6 Things to Know about Contesting an Estate

Wills and Estates

  • Contesting a Will

If you’ve been left out of a Will entirely, or are going to receive a lesser share of the estate than you consider you are entitled to, you might be considering making a family provision claim. Here are some things you should know.

  1.   Time limits apply.

In ACT, a family provision claim must be made within 6 months of the date of grant of probate or grant of letters of administration.

In NSW, a family provision claim must be made within 12 months of the date of death.

  1.   Are you an eligible person to make a claim?

In ACT, you are eligible if you are:

–        a ‘partner’ of the deceased person (a partner includes a married or de facto spouse or civil union partner); or

–        a person who was in a ‘domestic relationship’ with the deceased person for 2 or more years continuously at any time (a domestic relationship requires evidence of a personal or financial commitment and support of a domestic nature); or

–        a child of the deceased person; or

–        a stepchild of the deceased person (only if the stepchild was maintained by the deceased person immediately before his or her death); or

–        a grandchild of the deceased person (but further eligibility criteria applies); or

–        a parent of the deceased person (but further eligibility criteria applies).

In NSW, you are eligible if you are:

–        a married or de facto spouse of the deceased person; or

–        a child of the deceased person; or

–        a former spouse of the deceased person; or

–        a person with whom the deceased person was living in a ‘close personal relationship’ at the time of the deceased person’s death; or

–        a person:

(i) who was, at any particular time, wholly or partly dependent on the deceased person, and

(ii) who is a grandchild of the deceased person or was, at that particular time or at any other time, a member of the household of which the deceased person was a member,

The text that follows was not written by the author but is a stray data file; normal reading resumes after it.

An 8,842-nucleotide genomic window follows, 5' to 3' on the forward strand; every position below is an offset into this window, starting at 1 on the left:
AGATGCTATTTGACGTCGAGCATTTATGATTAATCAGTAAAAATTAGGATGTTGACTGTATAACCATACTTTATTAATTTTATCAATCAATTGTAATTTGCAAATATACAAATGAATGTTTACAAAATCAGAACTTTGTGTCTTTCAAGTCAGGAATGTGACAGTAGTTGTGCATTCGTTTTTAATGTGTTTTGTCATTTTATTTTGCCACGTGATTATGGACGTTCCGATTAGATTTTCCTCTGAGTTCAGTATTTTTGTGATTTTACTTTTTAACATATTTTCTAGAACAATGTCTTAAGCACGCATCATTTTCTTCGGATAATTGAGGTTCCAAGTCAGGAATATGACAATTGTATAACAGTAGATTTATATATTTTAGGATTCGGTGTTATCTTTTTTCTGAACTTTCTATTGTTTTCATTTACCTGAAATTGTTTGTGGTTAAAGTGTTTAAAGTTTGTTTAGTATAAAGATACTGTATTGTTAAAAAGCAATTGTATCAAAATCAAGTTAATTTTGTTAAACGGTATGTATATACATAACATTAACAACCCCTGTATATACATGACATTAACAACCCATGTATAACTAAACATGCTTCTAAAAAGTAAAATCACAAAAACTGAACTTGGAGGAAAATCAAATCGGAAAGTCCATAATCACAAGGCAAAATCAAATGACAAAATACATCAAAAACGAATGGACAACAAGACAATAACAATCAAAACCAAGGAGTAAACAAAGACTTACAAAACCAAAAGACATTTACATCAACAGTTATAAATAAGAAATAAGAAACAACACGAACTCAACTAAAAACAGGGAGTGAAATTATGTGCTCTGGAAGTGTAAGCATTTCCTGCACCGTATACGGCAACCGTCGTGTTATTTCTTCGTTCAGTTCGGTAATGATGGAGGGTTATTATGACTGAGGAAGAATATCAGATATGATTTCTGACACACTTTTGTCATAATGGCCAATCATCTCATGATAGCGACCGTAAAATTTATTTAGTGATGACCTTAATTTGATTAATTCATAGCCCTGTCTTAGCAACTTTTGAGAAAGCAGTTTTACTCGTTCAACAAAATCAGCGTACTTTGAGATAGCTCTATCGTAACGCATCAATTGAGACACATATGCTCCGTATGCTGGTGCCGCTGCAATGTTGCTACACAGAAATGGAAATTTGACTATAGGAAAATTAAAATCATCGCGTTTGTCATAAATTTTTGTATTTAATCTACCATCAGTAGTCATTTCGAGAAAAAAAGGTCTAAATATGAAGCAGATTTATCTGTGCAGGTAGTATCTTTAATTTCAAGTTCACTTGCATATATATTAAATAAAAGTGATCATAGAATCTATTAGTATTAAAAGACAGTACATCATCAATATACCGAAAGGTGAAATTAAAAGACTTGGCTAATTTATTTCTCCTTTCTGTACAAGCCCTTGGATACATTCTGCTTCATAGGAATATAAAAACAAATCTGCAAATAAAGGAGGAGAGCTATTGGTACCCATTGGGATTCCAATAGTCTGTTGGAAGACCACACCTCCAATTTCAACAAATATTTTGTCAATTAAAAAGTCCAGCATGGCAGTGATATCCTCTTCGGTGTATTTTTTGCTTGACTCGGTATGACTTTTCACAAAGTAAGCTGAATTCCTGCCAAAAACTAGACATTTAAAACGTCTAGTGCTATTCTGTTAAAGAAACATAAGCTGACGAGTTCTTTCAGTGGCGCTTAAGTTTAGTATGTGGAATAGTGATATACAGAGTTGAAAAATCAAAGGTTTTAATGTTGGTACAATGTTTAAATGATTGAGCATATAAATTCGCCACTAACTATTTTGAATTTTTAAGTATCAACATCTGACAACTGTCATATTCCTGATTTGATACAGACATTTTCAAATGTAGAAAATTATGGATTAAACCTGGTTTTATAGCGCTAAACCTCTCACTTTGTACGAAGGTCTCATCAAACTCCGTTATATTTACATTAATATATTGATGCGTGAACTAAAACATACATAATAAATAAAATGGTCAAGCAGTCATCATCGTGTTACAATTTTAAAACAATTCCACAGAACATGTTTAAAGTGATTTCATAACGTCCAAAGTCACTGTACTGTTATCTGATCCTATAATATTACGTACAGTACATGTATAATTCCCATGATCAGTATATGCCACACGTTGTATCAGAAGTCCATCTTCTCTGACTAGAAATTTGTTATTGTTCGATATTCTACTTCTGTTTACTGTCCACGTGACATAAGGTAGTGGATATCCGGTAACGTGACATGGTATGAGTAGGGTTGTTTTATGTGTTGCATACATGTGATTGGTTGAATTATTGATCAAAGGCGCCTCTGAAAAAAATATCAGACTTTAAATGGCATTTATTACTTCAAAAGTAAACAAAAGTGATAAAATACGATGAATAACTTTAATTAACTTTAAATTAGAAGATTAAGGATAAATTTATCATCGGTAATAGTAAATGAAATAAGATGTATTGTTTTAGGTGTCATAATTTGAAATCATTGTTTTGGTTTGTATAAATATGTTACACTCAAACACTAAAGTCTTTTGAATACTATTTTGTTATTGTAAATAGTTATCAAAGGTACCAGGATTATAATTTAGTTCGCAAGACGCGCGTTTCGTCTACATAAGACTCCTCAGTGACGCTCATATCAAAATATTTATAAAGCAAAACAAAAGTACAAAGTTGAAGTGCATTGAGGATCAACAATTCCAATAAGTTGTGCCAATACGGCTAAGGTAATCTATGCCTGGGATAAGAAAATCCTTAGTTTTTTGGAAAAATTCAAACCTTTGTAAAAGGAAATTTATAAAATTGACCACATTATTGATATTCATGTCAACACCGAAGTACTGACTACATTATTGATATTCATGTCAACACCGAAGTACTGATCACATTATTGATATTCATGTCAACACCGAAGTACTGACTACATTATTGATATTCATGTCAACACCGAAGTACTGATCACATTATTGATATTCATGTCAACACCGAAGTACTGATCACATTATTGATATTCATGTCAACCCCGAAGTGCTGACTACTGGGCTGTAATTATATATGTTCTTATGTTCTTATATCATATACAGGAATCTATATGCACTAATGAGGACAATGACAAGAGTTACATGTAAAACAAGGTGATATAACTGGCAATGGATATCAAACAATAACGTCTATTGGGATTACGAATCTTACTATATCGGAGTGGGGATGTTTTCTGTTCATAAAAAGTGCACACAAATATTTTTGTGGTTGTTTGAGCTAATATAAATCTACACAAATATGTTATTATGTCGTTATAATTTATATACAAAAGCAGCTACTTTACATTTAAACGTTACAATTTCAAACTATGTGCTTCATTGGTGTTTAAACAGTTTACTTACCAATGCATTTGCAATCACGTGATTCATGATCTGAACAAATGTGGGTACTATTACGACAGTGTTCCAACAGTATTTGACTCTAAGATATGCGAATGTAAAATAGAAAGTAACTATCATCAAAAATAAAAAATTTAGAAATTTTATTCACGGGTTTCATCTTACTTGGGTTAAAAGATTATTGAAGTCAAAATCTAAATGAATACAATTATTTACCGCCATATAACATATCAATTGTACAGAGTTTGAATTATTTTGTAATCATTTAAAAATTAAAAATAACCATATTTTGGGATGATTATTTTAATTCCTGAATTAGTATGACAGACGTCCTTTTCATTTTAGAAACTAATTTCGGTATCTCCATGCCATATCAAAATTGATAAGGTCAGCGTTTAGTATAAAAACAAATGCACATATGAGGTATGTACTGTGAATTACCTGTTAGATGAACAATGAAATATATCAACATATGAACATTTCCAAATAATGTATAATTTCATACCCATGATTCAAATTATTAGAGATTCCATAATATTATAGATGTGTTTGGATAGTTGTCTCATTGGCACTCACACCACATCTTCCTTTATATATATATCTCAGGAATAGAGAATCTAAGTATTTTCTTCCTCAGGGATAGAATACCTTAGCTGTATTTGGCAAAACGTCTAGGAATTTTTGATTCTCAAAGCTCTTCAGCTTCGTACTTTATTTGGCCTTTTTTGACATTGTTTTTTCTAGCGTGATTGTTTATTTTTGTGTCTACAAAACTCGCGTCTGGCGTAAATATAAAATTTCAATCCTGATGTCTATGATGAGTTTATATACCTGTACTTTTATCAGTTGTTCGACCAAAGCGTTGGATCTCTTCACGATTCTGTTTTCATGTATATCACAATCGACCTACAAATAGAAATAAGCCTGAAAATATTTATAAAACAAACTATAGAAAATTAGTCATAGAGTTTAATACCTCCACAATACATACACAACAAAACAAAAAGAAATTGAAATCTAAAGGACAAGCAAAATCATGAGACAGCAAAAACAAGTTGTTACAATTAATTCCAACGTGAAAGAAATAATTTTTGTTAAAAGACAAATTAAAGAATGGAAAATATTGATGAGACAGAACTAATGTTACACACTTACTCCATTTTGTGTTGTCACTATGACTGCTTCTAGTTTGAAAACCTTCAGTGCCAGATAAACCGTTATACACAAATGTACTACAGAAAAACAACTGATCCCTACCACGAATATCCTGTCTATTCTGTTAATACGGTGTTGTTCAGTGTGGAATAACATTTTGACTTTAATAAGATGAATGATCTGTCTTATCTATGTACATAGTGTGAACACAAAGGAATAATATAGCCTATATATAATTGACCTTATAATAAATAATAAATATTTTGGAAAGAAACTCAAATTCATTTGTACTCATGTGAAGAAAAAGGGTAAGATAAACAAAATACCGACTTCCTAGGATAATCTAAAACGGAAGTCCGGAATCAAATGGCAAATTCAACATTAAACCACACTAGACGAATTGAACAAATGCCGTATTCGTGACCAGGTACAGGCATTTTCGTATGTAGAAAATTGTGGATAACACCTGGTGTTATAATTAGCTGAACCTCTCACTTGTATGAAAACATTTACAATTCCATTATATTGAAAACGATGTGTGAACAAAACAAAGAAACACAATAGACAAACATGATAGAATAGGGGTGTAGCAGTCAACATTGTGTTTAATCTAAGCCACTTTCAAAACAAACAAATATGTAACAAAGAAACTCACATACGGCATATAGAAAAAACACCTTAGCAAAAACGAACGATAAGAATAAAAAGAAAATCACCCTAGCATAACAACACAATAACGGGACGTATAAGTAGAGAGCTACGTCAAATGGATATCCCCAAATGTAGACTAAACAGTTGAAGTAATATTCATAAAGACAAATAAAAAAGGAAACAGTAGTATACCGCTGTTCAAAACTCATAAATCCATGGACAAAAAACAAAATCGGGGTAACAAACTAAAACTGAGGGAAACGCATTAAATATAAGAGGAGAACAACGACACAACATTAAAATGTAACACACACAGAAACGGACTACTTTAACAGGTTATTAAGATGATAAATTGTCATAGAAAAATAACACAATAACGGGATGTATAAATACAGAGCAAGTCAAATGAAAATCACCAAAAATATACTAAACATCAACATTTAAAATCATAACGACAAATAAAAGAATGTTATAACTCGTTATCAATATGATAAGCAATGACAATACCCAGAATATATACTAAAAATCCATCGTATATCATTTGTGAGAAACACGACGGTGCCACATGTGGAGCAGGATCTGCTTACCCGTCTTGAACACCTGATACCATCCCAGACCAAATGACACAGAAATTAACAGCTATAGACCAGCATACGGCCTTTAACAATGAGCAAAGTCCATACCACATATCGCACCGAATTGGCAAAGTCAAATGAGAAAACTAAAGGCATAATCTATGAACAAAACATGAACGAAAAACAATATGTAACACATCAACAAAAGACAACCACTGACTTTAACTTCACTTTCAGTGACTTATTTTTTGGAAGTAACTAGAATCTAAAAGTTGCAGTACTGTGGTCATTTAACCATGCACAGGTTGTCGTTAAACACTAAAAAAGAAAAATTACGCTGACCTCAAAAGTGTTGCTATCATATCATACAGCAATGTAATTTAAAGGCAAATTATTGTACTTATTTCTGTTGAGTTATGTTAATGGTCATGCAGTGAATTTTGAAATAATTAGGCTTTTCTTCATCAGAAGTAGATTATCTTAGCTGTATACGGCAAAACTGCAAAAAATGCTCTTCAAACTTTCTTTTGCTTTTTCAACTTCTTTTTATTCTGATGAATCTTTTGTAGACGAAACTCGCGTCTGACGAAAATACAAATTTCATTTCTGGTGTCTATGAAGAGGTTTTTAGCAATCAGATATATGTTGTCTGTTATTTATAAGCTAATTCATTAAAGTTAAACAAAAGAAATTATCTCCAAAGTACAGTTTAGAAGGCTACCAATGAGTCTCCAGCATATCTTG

1.   What will the Court consider in assessing your claim?

Just because you are an eligible person to bring a claim, that by itself doesn’t mean your claim will be successful. The Court takes into account many factors in coming to a decision, such as:

–        the character and conduct of the applicant;

–        the nature and duration of the relationship between the applicant and the deceased;

–        any financial and non-financial contributions made directly or indirectly by or on behalf of either or both the applicant and the deceased to the acquisition, conservation or improvement of any of the property or financial resources of either or both persons;

–        any contributions (including any in the capacity of homemaker or parent) by either the applicant or the deceased to the welfare of the other, or of any child of either person;

–        the income, property and financial resources of the applicant and the deceased;

–        the physical and mental capacity of the applicant, and the deceased (during his or her life), for appropriate gainful employment;

–        the financial needs and obligations of the applicant and the deceased (during the life of the deceased);

–        the responsibilities of either the applicant or the deceased (during his or her life) to support any other person.

  1.   How long might it take?

Each case of course is different, but a realistic timeframe is 12 to 18 months if the matter proceeds to Court. Many matters settle before a final Court hearing, often through mediation or other settlement negotiations between the parties. If matters settle at an early stage, they often do so between about 3 and 6 months.

  1.   How much will it cost?

We provide up-front disclosure of the estimated costs of your individual matter. The final costs depend on whether there is early settlement or if the claim proceeds to a final Court hearing. Costs could be in the order of $10,000.00 to $50,000.00 or more, depending on the matter.

If your claim is successful, you can expect to recover the majority of your costs from the estate.

  1.   Contesting an estate is different to challenging the validity of a Will.

Contesting an estate usually happens because there has been inadequate provision in the Will for the person bringing the family provision claim against the estate.

Challenging the validity of a Will is usually an issue about the capacity of the Will-maker when he or she made the Will (lack of testamentary capacity and/or undue influence).